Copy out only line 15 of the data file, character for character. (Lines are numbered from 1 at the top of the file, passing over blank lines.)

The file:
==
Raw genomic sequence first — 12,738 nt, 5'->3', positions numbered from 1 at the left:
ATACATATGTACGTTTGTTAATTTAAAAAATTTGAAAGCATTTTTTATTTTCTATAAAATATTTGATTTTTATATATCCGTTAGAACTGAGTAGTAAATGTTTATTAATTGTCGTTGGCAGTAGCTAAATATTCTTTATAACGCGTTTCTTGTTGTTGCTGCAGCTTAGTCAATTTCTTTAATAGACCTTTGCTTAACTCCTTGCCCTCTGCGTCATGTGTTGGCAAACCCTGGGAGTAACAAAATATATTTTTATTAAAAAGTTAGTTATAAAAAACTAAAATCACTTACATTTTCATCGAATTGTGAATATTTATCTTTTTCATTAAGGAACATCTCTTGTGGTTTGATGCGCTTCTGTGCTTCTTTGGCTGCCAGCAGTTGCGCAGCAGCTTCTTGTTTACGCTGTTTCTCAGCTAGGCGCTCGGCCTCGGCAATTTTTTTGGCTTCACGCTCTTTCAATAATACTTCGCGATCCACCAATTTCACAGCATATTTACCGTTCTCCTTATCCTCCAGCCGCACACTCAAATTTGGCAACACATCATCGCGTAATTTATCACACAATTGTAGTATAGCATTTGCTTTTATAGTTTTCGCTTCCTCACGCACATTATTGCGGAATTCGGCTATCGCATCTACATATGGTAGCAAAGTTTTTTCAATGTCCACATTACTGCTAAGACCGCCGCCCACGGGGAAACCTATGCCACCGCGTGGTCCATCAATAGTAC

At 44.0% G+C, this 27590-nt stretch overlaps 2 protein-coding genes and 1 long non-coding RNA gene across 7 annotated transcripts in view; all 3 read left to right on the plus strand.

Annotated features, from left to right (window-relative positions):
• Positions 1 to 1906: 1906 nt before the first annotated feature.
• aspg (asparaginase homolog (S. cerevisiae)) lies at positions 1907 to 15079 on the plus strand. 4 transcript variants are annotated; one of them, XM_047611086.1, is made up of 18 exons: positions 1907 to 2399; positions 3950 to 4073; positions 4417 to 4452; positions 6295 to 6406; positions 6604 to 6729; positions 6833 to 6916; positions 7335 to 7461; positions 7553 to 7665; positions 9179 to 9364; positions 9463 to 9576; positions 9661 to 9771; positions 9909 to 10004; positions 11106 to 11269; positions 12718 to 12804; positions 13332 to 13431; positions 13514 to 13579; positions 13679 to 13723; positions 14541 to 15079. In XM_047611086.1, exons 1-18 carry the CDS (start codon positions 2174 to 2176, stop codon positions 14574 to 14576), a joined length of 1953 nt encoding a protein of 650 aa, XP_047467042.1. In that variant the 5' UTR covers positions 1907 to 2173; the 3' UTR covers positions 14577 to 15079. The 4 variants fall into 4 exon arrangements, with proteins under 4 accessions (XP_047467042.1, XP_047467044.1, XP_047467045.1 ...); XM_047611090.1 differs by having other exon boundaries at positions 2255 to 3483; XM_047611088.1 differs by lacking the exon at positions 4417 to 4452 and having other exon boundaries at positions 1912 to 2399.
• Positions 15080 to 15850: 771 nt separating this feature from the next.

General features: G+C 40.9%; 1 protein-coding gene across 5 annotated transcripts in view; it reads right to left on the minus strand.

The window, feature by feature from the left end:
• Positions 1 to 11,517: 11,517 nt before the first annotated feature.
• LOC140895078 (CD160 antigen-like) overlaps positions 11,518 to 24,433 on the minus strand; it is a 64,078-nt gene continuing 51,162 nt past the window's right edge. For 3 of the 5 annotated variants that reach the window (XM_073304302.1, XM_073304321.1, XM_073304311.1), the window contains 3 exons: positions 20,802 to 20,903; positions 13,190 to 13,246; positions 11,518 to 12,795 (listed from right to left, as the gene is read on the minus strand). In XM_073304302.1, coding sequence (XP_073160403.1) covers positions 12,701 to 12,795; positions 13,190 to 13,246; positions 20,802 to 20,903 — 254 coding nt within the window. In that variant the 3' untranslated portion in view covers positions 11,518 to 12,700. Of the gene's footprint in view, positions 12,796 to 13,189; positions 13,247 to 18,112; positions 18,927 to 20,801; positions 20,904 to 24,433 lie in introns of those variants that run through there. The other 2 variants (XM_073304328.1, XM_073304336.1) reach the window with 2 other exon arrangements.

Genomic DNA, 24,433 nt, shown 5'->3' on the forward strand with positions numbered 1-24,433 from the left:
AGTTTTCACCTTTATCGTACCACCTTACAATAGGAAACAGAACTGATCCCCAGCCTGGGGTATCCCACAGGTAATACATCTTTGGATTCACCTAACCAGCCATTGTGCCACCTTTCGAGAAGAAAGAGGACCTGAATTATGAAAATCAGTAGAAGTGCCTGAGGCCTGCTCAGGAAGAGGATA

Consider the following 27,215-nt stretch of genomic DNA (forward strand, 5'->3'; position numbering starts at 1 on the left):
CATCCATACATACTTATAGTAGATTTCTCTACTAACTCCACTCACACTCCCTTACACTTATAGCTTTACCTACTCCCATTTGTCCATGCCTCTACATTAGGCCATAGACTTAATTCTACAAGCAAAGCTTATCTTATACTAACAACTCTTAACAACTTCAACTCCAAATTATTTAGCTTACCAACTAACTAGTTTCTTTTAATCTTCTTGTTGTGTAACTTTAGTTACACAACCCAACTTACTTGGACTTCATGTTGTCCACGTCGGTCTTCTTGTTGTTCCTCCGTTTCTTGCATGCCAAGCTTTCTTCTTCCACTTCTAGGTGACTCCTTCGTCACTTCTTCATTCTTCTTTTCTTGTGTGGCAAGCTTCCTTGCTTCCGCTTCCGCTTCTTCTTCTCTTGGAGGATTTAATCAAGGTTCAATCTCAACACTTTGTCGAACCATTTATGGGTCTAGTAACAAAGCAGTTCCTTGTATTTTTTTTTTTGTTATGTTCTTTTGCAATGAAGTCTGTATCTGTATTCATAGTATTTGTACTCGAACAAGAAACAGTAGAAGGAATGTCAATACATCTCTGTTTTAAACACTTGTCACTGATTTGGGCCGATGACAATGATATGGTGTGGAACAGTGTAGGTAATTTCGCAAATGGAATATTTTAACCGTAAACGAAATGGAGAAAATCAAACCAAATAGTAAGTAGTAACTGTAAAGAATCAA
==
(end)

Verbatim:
CATCCATACATACTTATAGTAGATTTCTCTACTAACTCCACTCACACTCCCTTACACTTATAGCTTTACCTACTCCCATTTGTCCATGCCTCTACATTAGGCCATAGACTTAATTCTACAAGCAAAGCTTATCTTATACTAACAACTCTTAACAACTTCAACTCCAAATTATTTAGCTTACCAACTAACTAGTTTCTTTTAATCTTCTTGTTGTGTAACTTTAGTTACACAACCCAACTTACTTGGACTTCATGTTGTCCACGTCGGTCTTCTTGTTGTTCCTCCGTTTCTTGCATGCCAAGCTTTCTTCTTCCACTTCTAGGTGACTCCTTCGTCACTTCTTCATTCTTCTTTTCTTGTGTGGCAAGCTTCCTTGCTTCCGCTTCCGCTTCTTCTTCTCTTGGAGGATTTAATCAAGGTTCAATCTCAACACTTTGTCGAACCATTTATGGGTCTAGTAACAAAGCAGTTCCTTGTATTTTTTTTTTTGTTATGTTCTTTTGCAATGAAGTCTGTATCTGTATTCATAGTATTTGTACTCGAACAAGAAACAGTAGAAGGAATGTCAATACATCTCTGTTTTAAACACTTGTCACTGATTTGGGCCGATGACAATGATATGGTGTGGAACAGTGTAGGTAATTTCGCAAATGGAATATTTTAACCGTAAACGAAATGGAGAAAATCAAACCAAATAGTAAGTAGTAACTGTAAAGAATCAA